as long as men can read.
    And so he left the window.  He prepared, carefully,
the opium that would melt away within him the iron barrier
that no longer yielded to thought or solitude or wine.  And
when the drug began to live within its glass, for an instant
he thought he saw a drowned girl floating there, her hair
swirling in the smoke. . . . Far away, in another
universe, the clock of Notre Dame aux Lumineres struck

This is the apotheosis of romantic decadence--sex, drugs, and death mixed into a single potent cocktail.  But, lest the reader suspect her of indulging in mere literary nostalgia, Lee notes in passing that "the poet would have presented this history quite differently," by introducing a unifying device, such as a cursed ring.  This sly contrasting of the story's sinuous structure with the clanking apparati of its Gothic ancestors, does more than just establish that the fiction is an improvement on antique forms.  It hints (no more) that the real horror, the real beauty, the real significance of the story, is that death is universal.  She is a true democrat, an unselective lover who sooner or later comes for all, aware of her or not, the reader no less than the author.

Once upon a time the Romantics elevated the emotions above reason, sought the sublime in the supernatural and the medieval, and elevated the equation of sex and death to cult status.  Following generations took their machinery and put it to lesser ends, much as the forms of magic were taken over by performers of sleight-of-hand.  They could do no better, for they had lost the original vision.

Lee's work is a return to sources and a rejuvenation of that original vision.  It is the higher passions that matter.  Viktor, the bored aristocrat in "Dark as Ink" is too wise to pursue his obsessions, and for this sin suffers a meaningless life and early death.  But the eponymous heroine of "La Reine Blanche" finds redemption despite her singular regicide and unwitting betrayal of her fated love because she has stayed true to her passions.  An erotic spirituality shimmers like foxfire from the living surfaces of this book.

By some readings (though not mine) these works could be classified as horror.  There has long been a midnight trade between the genres, ridge-runners and embargo-breakers smuggling influences both ways across the borders.  It's illegal, we are all agreed, but is it wrong?  No one would dare attempt to expel the late Fritz Leiber from the Empire of the Fantastic.  Yet he readily admitted that nearly all his work was, at heart, horror.  Even his Fafhrd and Gray Mouser stories, though disguised by ambiguously upbeat endings and the wit and charisma of their heroes, exist in an almost Lovecraftian horror-fiction universe.  In the end, the only question that matters is whether the work suits our purposes or not.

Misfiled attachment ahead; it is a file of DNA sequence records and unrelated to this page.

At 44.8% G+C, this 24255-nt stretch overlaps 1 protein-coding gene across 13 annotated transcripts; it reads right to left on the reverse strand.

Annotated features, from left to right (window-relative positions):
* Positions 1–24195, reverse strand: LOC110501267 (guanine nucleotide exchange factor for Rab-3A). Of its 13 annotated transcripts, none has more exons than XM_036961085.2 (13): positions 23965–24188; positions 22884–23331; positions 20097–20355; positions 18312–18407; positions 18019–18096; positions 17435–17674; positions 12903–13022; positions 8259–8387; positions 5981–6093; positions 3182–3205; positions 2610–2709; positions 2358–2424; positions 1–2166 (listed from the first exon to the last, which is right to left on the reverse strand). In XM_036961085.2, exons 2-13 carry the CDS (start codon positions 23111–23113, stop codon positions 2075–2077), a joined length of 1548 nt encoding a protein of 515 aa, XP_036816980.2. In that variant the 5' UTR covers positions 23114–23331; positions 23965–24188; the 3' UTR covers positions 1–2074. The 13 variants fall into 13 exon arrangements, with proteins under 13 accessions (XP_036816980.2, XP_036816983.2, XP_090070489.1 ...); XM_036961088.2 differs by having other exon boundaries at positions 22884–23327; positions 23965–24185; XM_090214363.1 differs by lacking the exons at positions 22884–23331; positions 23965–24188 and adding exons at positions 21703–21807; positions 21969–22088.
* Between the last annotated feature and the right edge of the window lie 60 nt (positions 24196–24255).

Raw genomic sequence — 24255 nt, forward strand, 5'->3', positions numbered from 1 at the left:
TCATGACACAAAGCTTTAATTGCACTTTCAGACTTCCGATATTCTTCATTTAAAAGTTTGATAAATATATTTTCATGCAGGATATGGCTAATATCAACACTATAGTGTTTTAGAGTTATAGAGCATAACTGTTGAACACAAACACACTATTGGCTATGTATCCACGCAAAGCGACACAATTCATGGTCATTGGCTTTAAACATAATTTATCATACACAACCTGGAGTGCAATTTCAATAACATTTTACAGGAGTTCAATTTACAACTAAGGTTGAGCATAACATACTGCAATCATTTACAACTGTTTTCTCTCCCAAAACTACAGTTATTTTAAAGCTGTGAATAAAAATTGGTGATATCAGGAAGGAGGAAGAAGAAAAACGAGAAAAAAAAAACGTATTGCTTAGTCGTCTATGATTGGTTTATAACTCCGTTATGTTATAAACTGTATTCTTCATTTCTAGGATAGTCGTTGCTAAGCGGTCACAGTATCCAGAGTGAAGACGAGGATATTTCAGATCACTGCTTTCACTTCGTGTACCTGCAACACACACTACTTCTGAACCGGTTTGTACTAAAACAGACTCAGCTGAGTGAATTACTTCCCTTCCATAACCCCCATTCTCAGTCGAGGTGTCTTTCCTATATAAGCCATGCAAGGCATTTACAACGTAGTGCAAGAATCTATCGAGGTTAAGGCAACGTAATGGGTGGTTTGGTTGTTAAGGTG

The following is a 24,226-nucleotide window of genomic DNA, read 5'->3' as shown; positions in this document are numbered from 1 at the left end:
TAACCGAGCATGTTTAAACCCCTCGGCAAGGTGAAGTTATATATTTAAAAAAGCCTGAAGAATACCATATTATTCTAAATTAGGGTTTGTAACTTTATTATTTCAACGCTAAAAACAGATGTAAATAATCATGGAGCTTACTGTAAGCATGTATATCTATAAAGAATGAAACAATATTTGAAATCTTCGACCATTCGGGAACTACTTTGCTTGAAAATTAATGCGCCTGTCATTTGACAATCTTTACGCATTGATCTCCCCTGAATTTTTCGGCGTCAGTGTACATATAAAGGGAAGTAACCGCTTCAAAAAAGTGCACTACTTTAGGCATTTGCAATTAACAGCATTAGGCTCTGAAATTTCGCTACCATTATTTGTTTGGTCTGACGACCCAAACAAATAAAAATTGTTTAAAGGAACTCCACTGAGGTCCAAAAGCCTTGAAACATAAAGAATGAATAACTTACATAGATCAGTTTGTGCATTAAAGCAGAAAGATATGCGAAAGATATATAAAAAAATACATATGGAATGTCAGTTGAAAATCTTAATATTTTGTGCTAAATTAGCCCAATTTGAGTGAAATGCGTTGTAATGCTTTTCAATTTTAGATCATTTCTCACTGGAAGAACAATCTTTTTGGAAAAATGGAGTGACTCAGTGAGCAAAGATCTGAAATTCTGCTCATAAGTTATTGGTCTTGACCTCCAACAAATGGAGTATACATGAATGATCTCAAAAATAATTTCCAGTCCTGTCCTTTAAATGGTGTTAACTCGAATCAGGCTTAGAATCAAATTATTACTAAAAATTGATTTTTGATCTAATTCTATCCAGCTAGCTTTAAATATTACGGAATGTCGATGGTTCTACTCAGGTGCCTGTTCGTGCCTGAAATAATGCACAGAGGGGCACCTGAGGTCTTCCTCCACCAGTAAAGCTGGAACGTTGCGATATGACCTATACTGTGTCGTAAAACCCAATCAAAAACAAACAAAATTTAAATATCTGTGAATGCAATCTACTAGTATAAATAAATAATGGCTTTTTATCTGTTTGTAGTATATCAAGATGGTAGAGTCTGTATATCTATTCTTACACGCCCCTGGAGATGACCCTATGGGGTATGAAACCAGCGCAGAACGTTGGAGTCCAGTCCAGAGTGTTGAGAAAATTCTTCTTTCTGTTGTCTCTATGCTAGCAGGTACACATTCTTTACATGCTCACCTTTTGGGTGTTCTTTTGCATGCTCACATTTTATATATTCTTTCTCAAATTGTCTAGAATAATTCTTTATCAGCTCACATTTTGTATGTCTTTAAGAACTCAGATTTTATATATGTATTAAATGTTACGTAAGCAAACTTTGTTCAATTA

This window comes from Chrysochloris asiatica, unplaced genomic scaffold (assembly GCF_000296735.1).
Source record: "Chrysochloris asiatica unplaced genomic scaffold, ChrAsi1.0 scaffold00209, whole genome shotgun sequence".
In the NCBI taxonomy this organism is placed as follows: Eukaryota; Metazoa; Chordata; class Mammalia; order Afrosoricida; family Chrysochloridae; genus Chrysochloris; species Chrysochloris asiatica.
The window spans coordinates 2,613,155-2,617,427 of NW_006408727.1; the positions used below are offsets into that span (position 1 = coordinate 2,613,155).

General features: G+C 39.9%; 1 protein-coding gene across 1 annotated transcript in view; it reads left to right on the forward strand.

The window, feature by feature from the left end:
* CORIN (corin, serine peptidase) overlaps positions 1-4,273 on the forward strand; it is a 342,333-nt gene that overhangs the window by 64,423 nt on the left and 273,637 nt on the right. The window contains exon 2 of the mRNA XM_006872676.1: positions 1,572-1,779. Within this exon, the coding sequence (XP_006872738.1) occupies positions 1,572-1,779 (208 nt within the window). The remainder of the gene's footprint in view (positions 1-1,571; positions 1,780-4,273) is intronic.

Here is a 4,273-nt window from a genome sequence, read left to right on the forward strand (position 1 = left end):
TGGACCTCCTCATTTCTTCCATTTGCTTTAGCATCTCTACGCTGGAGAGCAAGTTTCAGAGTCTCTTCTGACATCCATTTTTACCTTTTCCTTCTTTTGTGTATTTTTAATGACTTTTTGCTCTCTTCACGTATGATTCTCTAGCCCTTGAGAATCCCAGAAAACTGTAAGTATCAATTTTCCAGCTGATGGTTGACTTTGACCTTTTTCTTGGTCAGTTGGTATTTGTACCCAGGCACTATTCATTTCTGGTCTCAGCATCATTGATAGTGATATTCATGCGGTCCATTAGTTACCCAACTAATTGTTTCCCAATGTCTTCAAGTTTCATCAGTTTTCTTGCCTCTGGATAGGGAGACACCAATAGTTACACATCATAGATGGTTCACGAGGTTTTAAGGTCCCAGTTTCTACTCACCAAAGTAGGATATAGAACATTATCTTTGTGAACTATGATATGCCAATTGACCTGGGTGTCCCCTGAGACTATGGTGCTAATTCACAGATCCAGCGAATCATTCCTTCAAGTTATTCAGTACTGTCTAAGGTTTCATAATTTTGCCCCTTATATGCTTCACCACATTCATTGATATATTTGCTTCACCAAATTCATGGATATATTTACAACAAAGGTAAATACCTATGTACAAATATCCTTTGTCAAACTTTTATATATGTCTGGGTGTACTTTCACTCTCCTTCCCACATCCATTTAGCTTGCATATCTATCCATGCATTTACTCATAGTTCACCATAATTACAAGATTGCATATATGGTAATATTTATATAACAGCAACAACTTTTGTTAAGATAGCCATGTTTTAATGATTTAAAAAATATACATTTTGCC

"As I supposed," says a raven in one of these tales, "your story is sad, sinister, and interesting."  Exactly so.  There are twenty-three stories in this volume, and I recommend them all.

Copyright 1994 by Michael Swanwick. Probably the best way to memorialize Tanith Lee would be by reading one of her books.


Monday, May 25, 2015

Memorial Day


Every year on Memorial Day, my father put on his American Legion cap and went to Memorial Day services. I remember them as always being held in cemeteries. Marianne's father, who also served in WWII, never missed a one either.

So when Marianne and I moved to Roxborough, we we careful to always show up on Memorial Day.

Back in the late Seventies and early Eighties, there wasn't much of a turnout at Gorgas Park. The Vietnam War was still fresh in people's memories.  Some skipped the ceremonies because they thought we shouldn't have been in the war. Others because they thought that we should have won it.

Both missed the point. The dead are beyond politics.  Those who served with them show up to remember the fallen and to honor their sacrifice.  You don't have to support the particular war they served in to feel the solemnity of their loss.

National moods shift.  In 2002, there was a huge turnout and some of those who were showing up for the first time were in a jingoistic mood.  I remember one woman tried to start a chant of "U.S.A! U.S.A.!" The vet who was speaking gently cut her off.  "How sweet those words are," he said, and went back to his eulogy.  Because it wasn't a day for flag-waving but a day for remembrance.

There are lot more memorial services within walking distance today than there were back then. The big one is still in Gorgas Park. But we go to a smaller one in Leverington Cemetery.  There is a memorial there to the Virginians who were massacred by British soldiers a few blocks down Ridge Avenue, a marble monument erected by the family of a nurse who died while tending to the wounded in the Civil War, stones with the names of regiments illegible from a century and a half of rain... It is a reminder of what a terrible thing history can be.

It is such a little thing to show up for a brief ceremony one day out of the year. But when it's all you can, you pretty much have no choice.


Friday, May 22, 2015

Alternate Waldrops